All summer I nurtured a small but vibrant hummingbird garden on the east side of the house, watering, pruning, loving… and two days ago a gopher moved in. I met him at 7 AM yesterday morning as he stuck his little head out of one of the holes he dug to the surface. Such a bright – eyed little creature! Gophers have miles of underground tunnels and this year many people are exclaiming over gopher mounds that are appearing in such massive numbers that I am frankly dumfounded and wondering what this behavior might be suggesting. Does this extensive tunneling have something to do with the drought? Many of gopher’s natural foods were decimated last summer, so perhaps gophers are compensating by creating even longer tunnels to reach any available food source?


All winter the gophers feast on tasty roots below the surface of the desert, and in the process they may kill plants but they also aerate the hard packed ground, creating places for wild seeds to take root, so I am accepting of the loss of my garden, although it saddens me that I put so much effort into creating a small oasis that fed such a multitude of bees, butterflies, moths, and hummingbirds.


It’s too late in the season to do anything with the perennials, but yesterday I dug up most of my cactus and re – potted them; all but one my friend Iren and I dug in the wild, and I am attached to each.


When I look at all the gopher mounds in what used to be my garden I can’t help wondering what this process of uprooting might mean for me on a personal level. It is my experience that Nature’s processes mirror my own in uncanny ways, perhaps because I have such an intimate relationship with creatures and plants in the wild.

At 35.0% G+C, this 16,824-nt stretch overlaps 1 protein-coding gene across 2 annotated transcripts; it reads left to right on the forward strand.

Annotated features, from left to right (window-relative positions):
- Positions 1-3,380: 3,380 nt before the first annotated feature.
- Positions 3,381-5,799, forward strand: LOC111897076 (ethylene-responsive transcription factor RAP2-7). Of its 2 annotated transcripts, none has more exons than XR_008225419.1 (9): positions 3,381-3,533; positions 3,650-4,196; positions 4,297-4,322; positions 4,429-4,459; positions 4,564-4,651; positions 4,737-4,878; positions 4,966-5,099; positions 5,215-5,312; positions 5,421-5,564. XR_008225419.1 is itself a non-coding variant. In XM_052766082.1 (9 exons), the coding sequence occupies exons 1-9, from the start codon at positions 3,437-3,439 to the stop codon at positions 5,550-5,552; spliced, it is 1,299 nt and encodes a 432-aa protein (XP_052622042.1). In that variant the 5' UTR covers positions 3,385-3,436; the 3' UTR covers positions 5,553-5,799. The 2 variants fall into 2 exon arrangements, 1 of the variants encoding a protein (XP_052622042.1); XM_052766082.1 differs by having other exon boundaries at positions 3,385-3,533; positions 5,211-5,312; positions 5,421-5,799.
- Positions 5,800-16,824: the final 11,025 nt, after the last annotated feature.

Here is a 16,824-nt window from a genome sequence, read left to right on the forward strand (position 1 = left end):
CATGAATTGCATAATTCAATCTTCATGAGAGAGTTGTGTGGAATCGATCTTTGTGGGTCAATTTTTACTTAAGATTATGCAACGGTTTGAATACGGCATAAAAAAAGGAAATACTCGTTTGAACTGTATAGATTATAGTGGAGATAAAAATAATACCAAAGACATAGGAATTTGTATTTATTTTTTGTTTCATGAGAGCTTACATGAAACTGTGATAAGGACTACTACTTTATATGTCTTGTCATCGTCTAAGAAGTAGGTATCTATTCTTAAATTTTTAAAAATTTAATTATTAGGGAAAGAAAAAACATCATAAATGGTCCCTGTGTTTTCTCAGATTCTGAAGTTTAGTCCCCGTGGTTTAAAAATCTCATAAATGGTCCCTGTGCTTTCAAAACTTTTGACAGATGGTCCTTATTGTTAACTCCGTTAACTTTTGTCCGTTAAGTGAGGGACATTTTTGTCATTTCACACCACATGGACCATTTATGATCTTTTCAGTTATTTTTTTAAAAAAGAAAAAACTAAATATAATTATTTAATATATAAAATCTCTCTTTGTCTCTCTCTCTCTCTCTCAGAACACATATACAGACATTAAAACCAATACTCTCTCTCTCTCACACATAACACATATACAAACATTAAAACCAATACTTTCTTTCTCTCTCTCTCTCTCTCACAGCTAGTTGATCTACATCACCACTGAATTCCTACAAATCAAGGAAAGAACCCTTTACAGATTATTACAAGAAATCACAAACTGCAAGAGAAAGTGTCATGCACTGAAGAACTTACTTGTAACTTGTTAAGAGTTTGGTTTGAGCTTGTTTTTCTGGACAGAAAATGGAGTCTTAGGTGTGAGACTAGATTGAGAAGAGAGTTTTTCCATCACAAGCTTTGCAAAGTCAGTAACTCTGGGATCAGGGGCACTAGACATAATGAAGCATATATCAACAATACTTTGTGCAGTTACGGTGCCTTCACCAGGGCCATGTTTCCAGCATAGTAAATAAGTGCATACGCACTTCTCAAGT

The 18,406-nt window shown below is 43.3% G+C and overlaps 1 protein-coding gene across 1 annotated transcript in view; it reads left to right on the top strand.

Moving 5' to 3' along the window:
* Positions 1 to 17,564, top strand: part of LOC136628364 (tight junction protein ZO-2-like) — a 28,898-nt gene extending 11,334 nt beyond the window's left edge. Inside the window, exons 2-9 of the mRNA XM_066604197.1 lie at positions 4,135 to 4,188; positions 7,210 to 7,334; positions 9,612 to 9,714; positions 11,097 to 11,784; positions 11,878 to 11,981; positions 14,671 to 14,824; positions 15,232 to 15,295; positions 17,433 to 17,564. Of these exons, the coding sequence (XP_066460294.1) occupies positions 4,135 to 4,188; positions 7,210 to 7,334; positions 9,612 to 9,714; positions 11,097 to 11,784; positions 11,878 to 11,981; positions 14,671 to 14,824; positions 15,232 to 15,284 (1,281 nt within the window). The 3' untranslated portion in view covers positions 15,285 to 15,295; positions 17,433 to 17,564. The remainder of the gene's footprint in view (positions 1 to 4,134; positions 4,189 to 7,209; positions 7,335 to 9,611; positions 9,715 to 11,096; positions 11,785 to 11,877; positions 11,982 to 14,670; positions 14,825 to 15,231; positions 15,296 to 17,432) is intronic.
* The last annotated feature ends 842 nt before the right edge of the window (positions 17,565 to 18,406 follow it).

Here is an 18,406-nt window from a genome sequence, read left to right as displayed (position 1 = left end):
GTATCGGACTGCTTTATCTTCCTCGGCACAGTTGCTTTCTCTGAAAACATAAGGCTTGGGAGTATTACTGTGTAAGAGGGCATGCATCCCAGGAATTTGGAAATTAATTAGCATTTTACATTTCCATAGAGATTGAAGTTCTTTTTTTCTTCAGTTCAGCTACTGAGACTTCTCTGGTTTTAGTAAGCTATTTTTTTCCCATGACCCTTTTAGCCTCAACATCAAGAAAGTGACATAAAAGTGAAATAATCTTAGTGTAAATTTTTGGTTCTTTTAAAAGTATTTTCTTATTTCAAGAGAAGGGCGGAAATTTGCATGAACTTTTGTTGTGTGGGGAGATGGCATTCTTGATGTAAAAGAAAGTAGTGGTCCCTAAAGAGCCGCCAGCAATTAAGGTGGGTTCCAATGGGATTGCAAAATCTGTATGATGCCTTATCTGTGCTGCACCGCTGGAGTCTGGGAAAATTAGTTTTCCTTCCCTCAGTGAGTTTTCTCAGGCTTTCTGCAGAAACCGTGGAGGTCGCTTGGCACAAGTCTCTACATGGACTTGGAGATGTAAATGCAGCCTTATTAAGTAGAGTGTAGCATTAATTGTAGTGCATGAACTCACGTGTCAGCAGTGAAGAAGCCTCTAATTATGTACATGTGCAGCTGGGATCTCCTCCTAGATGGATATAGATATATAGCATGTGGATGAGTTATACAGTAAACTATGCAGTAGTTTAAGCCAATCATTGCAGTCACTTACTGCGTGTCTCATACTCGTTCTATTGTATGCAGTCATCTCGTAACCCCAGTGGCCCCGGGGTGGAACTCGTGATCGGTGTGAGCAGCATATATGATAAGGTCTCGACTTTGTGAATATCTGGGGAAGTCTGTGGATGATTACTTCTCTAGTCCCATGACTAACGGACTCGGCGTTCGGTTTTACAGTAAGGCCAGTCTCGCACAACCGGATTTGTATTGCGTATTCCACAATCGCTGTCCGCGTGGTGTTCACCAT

One answer to this question comes in what I have learned about living in the desert for most of two years. This harsh environment spares no one. The fiery wall of summer heat is so intense that being exposed to this furnace over the course of even one season made me physically ill. There is a west wind that is also a killer – merciless – whipping parched ground into frenzied whirlwinds that make it impossible to walk, let alone see. Utter chaos. The drought withers even the hardiest plants. There is a dark side to living here that took me totally by surprise, because the high desert is also an astonishingly beautiful place with it’s amazing outcroppings of rock and chiseled canyons. The most precious have a water source that runs through them, and it is to these that I am drawn back to again and again.


I am learning that even having a small garden in the desert doesn’t work very well, and that it’s best to let Nature have her way. I did build a small rock garden to plant spring bulbs and lined it with hardware cloth (to deter hungry gophers), so hopefully I will have spring flowers to look forward to; I love them so. Perhaps one day I will build another raised garden for the hummingbirds if I continue stay here for the winter months. Even my present living conditions are too unstable to make that decision.


At this point I am living between two worlds – one in the north, the other to the south. I can’t take care of myself in Maine because there is too much snow to shovel, and here my poor body cannot handle the heat. Worst of all I have no money, so in two years I have come full circle with no solution in sight, except that promise I make to my body, not to subject her to further abuse. My dreams tell me that for now I must continue “to drive in the dark,” that a beloved tree is being uprooted, that the way through is unknown.


It does seem to me that gopher’s presence reflects the reality that I seem to have no year round roots that I can put down anywhere.